In his analysis of the ancient understanding of ethics, Kant introduced the terms “ eudaemonism ” and “eudaemonist” to denote a conception he opposed. In his work Die Metaphysik der Sitten (1797) he criticized eudaemonism, which traces the compulsory principle back to a doctrine of happiness and means “a certain moral happiness” that is not based on empirical causes. That is "a self-contradicting absurdity". According to Kant, the person who has fulfilled his duty and is aware of it is "in a state of calmness and contentment, which one can call bliss, in which virtue is its own reward". From Kant's point of view, there is nothing wrong with that. Rather, his criticism relates to the attitude of the “eudaemonist”, for whom this bliss or bliss is the real motivation for the fulfillment of duty. For the eudaemonist, the concept of duty does not directly determine the will; only the prospect of eudaemonism induces him to do his duty. With this he comes into a contradiction, because the principle of duty presupposes a moral reason for action, while the eudaemonist only recognizes as his duty that which brings him happiness and thus acts according to an extra-moral principle. If eudaemonia is established as a principle, the result, in Kant's opinion, is “euthanasia”: the “gentle death” of all morality.

Kant called both the doctrines that make happiness a principle and the corresponding attitude in life eudaemonistic. Although he considered man's natural inclinations aimed at happiness to be in themselves unobjectionable, he insisted that in the event of conflict, reason, which as pure practical reason does not serve inclinations, should always have priority.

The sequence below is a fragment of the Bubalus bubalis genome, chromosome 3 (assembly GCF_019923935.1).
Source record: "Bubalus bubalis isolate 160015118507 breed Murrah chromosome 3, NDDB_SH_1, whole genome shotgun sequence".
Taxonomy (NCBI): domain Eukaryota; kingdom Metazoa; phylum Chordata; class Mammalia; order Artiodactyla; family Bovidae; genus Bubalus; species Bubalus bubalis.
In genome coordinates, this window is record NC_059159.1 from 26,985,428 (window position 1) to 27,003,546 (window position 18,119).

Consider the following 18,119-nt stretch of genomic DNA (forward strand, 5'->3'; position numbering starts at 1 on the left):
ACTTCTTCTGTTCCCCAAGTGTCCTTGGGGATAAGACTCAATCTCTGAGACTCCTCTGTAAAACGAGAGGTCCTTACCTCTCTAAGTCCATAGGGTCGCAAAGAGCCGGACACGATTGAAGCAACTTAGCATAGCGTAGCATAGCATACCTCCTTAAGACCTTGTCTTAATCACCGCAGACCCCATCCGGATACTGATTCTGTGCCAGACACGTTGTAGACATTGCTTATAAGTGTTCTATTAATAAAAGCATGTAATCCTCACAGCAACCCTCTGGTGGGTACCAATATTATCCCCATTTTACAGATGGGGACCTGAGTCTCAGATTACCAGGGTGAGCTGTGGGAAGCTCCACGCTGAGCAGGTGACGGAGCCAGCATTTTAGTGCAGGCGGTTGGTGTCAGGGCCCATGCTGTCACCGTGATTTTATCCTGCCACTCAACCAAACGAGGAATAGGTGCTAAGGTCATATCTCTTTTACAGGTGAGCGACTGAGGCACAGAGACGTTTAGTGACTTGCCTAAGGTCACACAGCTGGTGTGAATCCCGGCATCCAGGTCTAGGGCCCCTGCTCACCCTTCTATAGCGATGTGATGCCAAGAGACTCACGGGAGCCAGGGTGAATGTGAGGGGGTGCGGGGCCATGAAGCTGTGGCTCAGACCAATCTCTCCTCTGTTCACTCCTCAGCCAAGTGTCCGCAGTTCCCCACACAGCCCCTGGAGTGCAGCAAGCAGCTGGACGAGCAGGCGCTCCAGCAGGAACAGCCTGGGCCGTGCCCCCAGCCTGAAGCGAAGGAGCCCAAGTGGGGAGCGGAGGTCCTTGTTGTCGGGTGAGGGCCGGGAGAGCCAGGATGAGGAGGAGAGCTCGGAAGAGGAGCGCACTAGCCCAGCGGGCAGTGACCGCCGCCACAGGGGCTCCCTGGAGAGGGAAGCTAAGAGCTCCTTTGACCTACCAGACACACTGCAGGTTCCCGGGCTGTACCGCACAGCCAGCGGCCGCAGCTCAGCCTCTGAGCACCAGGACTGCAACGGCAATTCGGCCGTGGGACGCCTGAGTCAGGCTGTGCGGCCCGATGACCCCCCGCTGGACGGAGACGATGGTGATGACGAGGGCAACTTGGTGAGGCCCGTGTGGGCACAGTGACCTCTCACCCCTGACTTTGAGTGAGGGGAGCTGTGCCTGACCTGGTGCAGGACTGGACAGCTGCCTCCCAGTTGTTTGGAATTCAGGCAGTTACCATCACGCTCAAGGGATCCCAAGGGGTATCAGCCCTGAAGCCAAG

Johann Gottlieb Fichte , who took over Kant's use of the term, also made derogatory comments in 1798 about the "formerly ruling" eudaemonism, which is the cause of many evils. In 1799 Fichte wrote that whoever was a eudaemonist in ethics had to become a dogmatist in speculation ; Eudaemonism and dogmatism are, if one is only consistent, necessary together. In Christianity there is a “system of idolatry and idolatry” in which “happiness is expected from an overpowering being”. As a result, the Christian doctrine, under the influence of a eudaemonistic way of thinking, lost its spirit and its strength and turned into an "enervating doctrine of happiness". The eudaemonistic system kills young people from all spirit. Everywhere the eudaemonists can be recognized as gossipers and shallow followers.

Hegel took a differentiating position. If one understands by happiness the satisfaction of man in his special inclinations, desires and needs, one makes the accidental and particular the principle of the will and its activity. Such eudaemonism lacks any firm hold and opens the door to all arbitrariness and whimsy. Kant had rightly countered this with the demand for a generally binding determination of the will. But it depends on where one has to look for happiness. Depending on how this is determined, a distinction has to be made between “very raw, gross eudaemonism” and “better”.

In his lectures on the history of philosophy , Hegel analyzed the ancient understanding of eudaimonia . Before Kant, morality was eudaemonically based on the determination of happiness. Bliss implies satisfaction of the individual through physical and spiritual enjoyment. However, because, according to the philosophical tradition, not every sensual, direct enjoyment is to be grasped, but rather the bliss contains "a reflection on the whole of the state", the whole represents the principle and the individual must be reset. Ancient eudaemonism contained bliss as a condition for the whole of life; it established the “totality of enjoyment”. This level of reflection stands in the middle between mere desire and “the other, what is right as right and duty as duty”. It was believed that no momentary state deserves the name bliss.